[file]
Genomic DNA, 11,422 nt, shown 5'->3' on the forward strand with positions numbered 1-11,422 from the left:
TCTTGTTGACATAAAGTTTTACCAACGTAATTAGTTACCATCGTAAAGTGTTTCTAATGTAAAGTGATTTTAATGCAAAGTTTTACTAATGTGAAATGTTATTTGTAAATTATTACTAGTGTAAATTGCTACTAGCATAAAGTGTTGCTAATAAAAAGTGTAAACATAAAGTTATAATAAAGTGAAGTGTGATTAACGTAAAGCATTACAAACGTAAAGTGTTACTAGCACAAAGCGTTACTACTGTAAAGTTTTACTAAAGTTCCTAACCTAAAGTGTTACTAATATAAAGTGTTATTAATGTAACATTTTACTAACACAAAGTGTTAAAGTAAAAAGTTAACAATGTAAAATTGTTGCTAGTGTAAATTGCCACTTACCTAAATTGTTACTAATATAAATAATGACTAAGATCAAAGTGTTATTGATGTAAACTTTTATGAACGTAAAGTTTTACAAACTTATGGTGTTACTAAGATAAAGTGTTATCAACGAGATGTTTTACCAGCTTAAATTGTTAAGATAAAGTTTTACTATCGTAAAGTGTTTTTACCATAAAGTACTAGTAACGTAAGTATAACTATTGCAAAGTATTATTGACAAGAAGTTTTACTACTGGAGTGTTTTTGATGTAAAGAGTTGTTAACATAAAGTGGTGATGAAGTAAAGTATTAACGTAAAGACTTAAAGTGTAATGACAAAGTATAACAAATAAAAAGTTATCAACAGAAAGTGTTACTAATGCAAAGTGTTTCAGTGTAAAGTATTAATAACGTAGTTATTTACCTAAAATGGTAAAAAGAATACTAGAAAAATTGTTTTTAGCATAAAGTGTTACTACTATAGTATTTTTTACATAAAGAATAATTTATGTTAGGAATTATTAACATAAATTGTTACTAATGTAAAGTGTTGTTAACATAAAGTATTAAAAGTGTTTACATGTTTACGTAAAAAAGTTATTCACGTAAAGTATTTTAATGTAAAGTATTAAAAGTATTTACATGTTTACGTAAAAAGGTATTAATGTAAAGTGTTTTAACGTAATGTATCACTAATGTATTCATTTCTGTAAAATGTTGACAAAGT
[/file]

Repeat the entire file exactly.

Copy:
Genomic DNA, 11,422 nt, shown 5'->3' on the forward strand with positions numbered 1-11,422 from the left:
TCTTGTTGACATAAAGTTTTACCAACGTAATTAGTTACCATCGTAAAGTGTTTCTAATGTAAAGTGATTTTAATGCAAAGTTTTACTAATGTGAAATGTTATTTGTAAATTATTACTAGTGTAAATTGCTACTAGCATAAAGTGTTGCTAATAAAAAGTGTAAACATAAAGTTATAATAAAGTGAAGTGTGATTAACGTAAAGCATTACAAACGTAAAGTGTTACTAGCACAAAGCGTTACTACTGTAAAGTTTTACTAAAGTTCCTAACCTAAAGTGTTACTAATATAAAGTGTTATTAATGTAACATTTTACTAACACAAAGTGTTAAAGTAAAAAGTTAACAATGTAAAATTGTTGCTAGTGTAAATTGCCACTTACCTAAATTGTTACTAATATAAATAATGACTAAGATCAAAGTGTTATTGATGTAAACTTTTATGAACGTAAAGTTTTACAAACTTATGGTGTTACTAAGATAAAGTGTTATCAACGAGATGTTTTACCAGCTTAAATTGTTAAGATAAAGTTTTACTATCGTAAAGTGTTTTTACCATAAAGTACTAGTAACGTAAGTATAACTATTGCAAAGTATTATTGACAAGAAGTTTTACTACTGGAGTGTTTTTGATGTAAAGAGTTGTTAACATAAAGTGGTGATGAAGTAAAGTATTAACGTAAAGACTTAAAGTGTAATGACAAAGTATAACAAATAAAAAGTTATCAACAGAAAGTGTTACTAATGCAAAGTGTTTCAGTGTAAAGTATTAATAACGTAGTTATTTACCTAAAATGGTAAAAAGAATACTAGAAAAATTGTTTTTAGCATAAAGTGTTACTACTATAGTATTTTTTACATAAAGAATAATTTATGTTAGGAATTATTAACATAAATTGTTACTAATGTAAAGTGTTGTTAACATAAAGTATTAAAAGTGTTTACATGTTTACGTAAAAAAGTTATTCACGTAAAGTATTTTAATGTAAAGTATTAAAAGTATTTACATGTTTACGTAAAAAGGTATTAATGTAAAGTGTTTTAACGTAATGTATCACTAATGTATTCATTTCTGTAAAATGTTGACAAAGT